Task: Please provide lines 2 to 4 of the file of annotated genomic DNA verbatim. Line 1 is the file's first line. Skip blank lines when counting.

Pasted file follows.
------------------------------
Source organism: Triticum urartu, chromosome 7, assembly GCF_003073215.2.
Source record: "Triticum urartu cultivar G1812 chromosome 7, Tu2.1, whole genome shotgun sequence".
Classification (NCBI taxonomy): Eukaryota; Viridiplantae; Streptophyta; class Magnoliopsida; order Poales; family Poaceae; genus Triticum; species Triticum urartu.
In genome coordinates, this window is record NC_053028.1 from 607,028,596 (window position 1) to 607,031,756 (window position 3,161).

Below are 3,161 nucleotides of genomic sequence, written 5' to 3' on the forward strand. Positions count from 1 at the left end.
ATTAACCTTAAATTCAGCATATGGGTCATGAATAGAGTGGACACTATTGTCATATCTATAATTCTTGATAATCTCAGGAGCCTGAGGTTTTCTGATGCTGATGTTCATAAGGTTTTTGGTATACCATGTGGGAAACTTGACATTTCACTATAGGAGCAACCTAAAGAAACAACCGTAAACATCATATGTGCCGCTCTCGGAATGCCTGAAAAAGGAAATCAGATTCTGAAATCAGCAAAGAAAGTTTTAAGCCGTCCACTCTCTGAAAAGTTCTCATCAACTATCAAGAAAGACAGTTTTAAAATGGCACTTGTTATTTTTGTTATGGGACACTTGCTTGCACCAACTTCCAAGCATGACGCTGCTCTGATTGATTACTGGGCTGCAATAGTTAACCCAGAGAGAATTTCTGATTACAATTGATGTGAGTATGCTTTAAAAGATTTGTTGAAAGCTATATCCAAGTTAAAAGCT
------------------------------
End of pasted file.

Source record: "Triticum urartu cultivar G1812 chromosome 7, Tu2.1, whole genome shotgun sequence".
Classification (NCBI taxonomy): Eukaryota; Viridiplantae; Streptophyta; class Magnoliopsida; order Poales; family Poaceae; genus Triticum; species Triticum urartu.
In genome coordinates, this window is record NC_053028.1 from 607,028,596 (window position 1) to 607,031,756 (window position 3,161).